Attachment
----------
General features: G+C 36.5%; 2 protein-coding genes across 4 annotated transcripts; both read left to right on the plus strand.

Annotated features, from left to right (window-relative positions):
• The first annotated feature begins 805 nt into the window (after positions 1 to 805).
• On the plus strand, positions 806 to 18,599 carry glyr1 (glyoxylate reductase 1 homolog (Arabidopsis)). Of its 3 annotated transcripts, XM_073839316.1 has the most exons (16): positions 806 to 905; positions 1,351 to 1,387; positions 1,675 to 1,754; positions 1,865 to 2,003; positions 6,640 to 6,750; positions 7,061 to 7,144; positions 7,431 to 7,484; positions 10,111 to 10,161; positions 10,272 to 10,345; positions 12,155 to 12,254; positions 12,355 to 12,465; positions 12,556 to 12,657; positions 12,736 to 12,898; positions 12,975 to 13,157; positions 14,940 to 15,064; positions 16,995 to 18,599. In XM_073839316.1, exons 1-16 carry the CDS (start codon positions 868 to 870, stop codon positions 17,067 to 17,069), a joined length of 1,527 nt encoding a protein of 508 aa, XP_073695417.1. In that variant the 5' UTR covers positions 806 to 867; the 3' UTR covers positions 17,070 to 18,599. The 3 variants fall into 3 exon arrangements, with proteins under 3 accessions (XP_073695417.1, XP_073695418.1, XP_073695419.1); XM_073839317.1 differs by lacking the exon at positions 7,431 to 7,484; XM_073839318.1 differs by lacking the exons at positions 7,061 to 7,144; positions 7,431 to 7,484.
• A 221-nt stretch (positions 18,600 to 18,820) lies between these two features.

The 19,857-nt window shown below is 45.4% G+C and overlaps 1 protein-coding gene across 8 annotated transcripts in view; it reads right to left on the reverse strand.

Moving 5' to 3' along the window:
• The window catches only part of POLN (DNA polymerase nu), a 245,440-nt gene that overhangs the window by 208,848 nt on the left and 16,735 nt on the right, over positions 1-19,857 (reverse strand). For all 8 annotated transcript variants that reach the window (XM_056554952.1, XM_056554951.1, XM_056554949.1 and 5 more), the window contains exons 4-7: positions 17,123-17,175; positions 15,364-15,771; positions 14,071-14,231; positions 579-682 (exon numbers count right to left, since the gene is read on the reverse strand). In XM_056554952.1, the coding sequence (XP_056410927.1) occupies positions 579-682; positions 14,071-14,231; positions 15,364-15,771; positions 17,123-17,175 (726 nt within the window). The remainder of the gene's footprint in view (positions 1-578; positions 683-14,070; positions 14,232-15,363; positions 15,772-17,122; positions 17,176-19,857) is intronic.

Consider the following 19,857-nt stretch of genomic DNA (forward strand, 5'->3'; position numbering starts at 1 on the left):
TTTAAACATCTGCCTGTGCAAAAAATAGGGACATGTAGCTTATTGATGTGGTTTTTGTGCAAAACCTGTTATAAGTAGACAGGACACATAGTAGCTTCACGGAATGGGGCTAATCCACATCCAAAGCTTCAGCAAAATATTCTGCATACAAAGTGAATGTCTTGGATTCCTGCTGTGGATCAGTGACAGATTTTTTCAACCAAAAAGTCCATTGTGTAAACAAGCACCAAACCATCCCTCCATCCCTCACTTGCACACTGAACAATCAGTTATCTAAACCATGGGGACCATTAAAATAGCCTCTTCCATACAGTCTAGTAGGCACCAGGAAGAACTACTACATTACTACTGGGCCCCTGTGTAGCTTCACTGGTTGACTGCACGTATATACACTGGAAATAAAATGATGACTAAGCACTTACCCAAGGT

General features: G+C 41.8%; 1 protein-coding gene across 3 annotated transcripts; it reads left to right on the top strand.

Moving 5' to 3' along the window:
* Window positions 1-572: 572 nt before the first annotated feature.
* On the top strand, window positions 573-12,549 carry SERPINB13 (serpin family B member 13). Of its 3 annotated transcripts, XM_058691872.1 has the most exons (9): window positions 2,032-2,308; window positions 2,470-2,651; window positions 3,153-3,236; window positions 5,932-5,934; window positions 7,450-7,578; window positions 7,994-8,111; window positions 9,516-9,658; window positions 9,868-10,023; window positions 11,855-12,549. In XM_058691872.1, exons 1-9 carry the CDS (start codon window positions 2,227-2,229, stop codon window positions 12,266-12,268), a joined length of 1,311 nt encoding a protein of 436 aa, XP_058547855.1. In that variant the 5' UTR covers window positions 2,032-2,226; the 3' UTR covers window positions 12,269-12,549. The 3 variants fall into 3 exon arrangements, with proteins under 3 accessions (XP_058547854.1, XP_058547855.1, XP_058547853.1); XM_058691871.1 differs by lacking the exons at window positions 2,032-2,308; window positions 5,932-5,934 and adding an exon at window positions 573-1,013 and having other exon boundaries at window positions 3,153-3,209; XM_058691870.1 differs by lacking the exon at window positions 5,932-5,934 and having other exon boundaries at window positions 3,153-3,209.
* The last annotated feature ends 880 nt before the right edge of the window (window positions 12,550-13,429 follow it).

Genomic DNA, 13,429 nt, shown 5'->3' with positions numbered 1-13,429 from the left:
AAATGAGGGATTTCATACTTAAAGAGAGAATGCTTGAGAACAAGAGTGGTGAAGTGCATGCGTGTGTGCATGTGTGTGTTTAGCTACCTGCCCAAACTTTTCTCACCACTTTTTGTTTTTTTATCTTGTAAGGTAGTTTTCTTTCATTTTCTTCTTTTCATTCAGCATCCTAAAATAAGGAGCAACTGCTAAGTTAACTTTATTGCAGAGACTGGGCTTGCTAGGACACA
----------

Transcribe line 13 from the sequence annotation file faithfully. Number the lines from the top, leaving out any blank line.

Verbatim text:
* Window positions 1-572: 572 nt before the first annotated feature.